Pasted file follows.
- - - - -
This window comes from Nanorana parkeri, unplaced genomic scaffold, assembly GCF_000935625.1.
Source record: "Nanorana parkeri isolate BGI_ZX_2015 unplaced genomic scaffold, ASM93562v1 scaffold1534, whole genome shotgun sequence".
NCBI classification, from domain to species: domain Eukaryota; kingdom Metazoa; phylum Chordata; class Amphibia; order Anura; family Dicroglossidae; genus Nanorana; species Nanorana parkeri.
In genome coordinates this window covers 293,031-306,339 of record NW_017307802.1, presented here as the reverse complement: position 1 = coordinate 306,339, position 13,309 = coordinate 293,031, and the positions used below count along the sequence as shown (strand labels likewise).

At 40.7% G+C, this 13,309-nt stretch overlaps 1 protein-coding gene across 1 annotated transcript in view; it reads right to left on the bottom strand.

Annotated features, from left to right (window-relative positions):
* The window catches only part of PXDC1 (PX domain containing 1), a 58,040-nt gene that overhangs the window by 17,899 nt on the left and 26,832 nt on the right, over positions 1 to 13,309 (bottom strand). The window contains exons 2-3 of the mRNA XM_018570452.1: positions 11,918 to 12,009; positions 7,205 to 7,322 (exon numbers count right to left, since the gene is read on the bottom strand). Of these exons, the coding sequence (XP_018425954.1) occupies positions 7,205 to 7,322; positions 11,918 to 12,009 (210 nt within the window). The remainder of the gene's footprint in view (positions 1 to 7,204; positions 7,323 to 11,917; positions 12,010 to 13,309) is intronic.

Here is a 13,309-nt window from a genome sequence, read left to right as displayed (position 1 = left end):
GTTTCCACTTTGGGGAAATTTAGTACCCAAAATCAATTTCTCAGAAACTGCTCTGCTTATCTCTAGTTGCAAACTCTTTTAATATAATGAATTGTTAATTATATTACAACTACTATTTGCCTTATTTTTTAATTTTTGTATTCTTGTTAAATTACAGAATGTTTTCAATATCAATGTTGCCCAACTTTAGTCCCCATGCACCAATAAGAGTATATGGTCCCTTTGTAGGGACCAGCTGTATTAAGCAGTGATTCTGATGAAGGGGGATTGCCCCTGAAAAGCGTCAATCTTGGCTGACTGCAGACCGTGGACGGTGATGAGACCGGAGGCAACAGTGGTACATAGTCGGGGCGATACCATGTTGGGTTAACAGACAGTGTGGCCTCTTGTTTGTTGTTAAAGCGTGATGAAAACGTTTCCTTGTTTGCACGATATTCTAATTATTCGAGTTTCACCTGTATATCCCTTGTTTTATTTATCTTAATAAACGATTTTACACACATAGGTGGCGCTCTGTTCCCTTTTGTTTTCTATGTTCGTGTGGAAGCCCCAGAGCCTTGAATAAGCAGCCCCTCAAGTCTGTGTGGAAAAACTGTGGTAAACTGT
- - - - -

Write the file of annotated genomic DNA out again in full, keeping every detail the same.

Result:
This window comes from Nanorana parkeri, unplaced genomic scaffold, assembly GCF_000935625.1.
Source record: "Nanorana parkeri isolate BGI_ZX_2015 unplaced genomic scaffold, ASM93562v1 scaffold1534, whole genome shotgun sequence".
NCBI classification, from domain to species: domain Eukaryota; kingdom Metazoa; phylum Chordata; class Amphibia; order Anura; family Dicroglossidae; genus Nanorana; species Nanorana parkeri.
In genome coordinates this window covers 293,031-306,339 of record NW_017307802.1, presented here as the reverse complement: position 1 = coordinate 306,339, position 13,309 = coordinate 293,031, and the positions used below count along the sequence as shown (strand labels likewise).

At 40.7% G+C, this 13,309-nt stretch overlaps 1 protein-coding gene across 1 annotated transcript in view; it reads right to left on the bottom strand.

Annotated features, from left to right (window-relative positions):
* The window catches only part of PXDC1 (PX domain containing 1), a 58,040-nt gene that overhangs the window by 17,899 nt on the left and 26,832 nt on the right, over positions 1 to 13,309 (bottom strand). The window contains exons 2-3 of the mRNA XM_018570452.1: positions 11,918 to 12,009; positions 7,205 to 7,322 (exon numbers count right to left, since the gene is read on the bottom strand). Of these exons, the coding sequence (XP_018425954.1) occupies positions 7,205 to 7,322; positions 11,918 to 12,009 (210 nt within the window). The remainder of the gene's footprint in view (positions 1 to 7,204; positions 7,323 to 11,917; positions 12,010 to 13,309) is intronic.

Here is a 13,309-nt window from a genome sequence, read left to right as displayed (position 1 = left end):
GTTTCCACTTTGGGGAAATTTAGTACCCAAAATCAATTTCTCAGAAACTGCTCTGCTTATCTCTAGTTGCAAACTCTTTTAATATAATGAATTGTTAATTATATTACAACTACTATTTGCCTTATTTTTTAATTTTTGTATTCTTGTTAAATTACAGAATGTTTTCAATATCAATGTTGCCCAACTTTAGTCCCCATGCACCAATAAGAGTATATGGTCCCTTTGTAGGGACCAGCTGTATTAAGCAGTGATTCTGATGAAGGGGGATTGCCCCTGAAAAGCGTCAATCTTGGCTGACTGCAGACCGTGGACGGTGATGAGACCGGAGGCAACAGTGGTACATAGTCGGGGCGATACCATGTTGGGTTAACAGACAGTGTGGCCTCTTGTTTGTTGTTAAAGCGTGATGAAAACGTTTCCTTGTTTGCACGATATTCTAATTATTCGAGTTTCACCTGTATATCCCTTGTTTTATTTATCTTAATAAACGATTTTACACACATAGGTGGCGCTCTGTTCCCTTTTGTTTTCTATGTTCGTGTGGAAGCCCCAGAGCCTTGAATAAGCAGCCCCTCAAGTCTGTGTGGAAAAACTGTGGTAAACTGT